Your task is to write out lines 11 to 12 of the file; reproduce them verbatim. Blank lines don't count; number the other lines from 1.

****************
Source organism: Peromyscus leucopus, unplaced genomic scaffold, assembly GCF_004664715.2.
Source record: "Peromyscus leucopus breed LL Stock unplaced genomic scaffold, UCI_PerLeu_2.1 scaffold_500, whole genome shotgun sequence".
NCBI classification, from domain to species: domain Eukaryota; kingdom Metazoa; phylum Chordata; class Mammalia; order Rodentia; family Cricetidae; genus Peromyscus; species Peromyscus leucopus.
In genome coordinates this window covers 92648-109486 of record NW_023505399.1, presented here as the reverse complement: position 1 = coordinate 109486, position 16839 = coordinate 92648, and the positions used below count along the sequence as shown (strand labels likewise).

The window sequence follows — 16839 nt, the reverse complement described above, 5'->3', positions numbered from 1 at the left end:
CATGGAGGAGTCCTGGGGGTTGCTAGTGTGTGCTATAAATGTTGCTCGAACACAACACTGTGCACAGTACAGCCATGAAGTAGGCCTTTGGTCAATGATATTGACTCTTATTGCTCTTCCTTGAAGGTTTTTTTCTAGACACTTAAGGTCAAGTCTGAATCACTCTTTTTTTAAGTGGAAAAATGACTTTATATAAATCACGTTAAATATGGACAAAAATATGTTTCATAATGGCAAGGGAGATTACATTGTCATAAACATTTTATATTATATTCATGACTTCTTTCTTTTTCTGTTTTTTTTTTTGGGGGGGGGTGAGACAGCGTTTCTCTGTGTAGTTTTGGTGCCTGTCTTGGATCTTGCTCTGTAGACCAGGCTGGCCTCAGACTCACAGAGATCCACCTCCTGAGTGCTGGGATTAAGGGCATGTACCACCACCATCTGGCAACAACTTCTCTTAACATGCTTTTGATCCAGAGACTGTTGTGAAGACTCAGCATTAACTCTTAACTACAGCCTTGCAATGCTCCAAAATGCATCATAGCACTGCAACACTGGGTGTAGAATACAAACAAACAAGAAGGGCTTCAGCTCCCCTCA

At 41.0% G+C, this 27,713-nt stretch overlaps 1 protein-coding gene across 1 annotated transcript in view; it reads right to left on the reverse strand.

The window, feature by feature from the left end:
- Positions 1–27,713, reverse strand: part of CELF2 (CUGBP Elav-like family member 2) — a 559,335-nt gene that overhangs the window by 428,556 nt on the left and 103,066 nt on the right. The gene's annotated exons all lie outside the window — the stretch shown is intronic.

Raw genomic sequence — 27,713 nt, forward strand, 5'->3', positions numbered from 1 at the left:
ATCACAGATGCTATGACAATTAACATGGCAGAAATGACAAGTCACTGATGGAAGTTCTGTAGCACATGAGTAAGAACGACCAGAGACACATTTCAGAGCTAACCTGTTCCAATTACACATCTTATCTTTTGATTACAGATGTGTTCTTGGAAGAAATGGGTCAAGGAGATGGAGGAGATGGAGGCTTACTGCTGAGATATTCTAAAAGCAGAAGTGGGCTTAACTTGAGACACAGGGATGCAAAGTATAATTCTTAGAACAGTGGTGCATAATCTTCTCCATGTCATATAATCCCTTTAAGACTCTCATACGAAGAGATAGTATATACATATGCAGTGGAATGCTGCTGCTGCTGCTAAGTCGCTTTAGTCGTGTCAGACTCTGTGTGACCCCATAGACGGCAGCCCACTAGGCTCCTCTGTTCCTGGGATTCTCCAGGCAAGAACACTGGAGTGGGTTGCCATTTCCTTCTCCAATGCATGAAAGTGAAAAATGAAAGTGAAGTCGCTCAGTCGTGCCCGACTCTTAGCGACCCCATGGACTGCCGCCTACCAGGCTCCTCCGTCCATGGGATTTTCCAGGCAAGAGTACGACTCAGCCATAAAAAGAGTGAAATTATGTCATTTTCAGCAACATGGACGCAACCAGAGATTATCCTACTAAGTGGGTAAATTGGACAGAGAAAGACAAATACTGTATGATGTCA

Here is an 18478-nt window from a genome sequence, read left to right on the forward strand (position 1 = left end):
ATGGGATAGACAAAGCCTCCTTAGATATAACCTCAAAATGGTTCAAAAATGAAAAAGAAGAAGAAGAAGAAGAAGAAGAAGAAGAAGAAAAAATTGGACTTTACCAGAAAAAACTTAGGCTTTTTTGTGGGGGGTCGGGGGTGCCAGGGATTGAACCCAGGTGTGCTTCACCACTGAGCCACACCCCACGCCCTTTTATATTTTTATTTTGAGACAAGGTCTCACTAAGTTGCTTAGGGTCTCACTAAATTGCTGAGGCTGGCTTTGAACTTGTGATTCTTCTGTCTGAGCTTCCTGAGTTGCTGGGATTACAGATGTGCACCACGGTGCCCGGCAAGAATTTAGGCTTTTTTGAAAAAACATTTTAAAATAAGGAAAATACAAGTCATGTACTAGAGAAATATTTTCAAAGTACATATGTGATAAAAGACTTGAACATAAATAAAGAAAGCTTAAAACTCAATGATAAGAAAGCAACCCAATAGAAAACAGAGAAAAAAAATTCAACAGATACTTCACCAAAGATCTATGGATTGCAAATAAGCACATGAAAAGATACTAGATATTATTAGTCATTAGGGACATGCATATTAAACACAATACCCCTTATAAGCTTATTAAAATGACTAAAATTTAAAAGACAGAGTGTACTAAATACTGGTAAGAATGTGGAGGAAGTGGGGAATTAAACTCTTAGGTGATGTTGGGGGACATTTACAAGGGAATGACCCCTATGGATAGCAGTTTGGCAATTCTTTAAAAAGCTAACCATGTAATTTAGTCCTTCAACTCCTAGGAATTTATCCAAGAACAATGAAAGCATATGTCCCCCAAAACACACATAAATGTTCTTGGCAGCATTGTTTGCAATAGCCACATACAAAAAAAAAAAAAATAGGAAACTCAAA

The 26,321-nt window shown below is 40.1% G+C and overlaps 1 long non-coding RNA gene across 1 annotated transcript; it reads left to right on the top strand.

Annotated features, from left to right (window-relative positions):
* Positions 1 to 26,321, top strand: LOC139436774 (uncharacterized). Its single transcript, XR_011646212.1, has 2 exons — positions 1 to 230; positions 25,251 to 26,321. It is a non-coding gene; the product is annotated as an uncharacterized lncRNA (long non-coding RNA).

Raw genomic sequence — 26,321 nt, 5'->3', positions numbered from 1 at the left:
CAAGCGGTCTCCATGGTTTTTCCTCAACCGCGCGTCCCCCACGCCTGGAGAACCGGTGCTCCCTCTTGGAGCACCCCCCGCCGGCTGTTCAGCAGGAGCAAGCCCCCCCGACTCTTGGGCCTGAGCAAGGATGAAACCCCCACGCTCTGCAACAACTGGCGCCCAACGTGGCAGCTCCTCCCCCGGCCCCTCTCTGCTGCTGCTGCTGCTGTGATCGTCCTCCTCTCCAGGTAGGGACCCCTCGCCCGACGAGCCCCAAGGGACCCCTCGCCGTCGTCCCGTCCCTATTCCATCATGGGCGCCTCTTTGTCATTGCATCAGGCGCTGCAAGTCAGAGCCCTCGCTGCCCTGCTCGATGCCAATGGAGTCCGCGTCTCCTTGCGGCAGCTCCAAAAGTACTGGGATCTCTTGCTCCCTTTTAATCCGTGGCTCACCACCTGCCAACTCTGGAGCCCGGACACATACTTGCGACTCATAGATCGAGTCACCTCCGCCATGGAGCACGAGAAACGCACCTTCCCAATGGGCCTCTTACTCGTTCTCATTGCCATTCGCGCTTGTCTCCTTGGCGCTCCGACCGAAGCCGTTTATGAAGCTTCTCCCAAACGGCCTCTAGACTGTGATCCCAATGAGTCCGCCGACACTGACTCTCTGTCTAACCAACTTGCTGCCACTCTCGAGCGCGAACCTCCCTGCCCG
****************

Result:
ATCACAGATGCTATGACAATTAACATGGCAGAAATGACAAGTCACTGATGGAAGTTCTGTAGCACATGAGTAAGAACGACCAGAGACACATTTCAGAGCTAACCTGTTCCAATTACACATCTTATCTTTTGATTACAGATGTGTTCTTGGAAGAAATGGGTCAAGGAGATGGAGGAGATGGAGGCTTACTGCTGAGATATTCTAAAAGCAGAAGTGGGCTTAACTTGAGACACAGGGATGCAAAGTATAATTCTTAGAACAGTGGTGCATAATCTTCTCCATGTCATATAATCCCTTTAAGACTCTCATACGAAGAGATAGTATATACATATGCAGTGGAATGCTGCTGCTGCTGCTAAGTCGCTTTAGTCGTGTCAGACTCTGTGTGACCCCATAGACGGCAGCCCACTAGGCTCCTCTGTTCCTGGGATTCTCCAGGCAAGAACACTGGAGTGGGTTGCCATTTCCTTCTCCAATGCATGAAAGTGAAAAATGAAAGTGAAGTCGCTCAGTCGTGCCCGACTCTTAGCGACCCCATGGACTGCCGCCTACCAGGCTCCTCCGTCCATGGGATTTTCCAGGCAAGAGTACGACTCAGCCATAAAAAGAGTGAAATTATGTCATTTTCAGCAACATGGACGCAACCAGAGATTATCCTACTAAGTGGGTAAATTGGACAGAGAAAGACAAATACTGTATGATGTCA

Here is an 18478-nt window from a genome sequence, read left to right on the forward strand (position 1 = left end):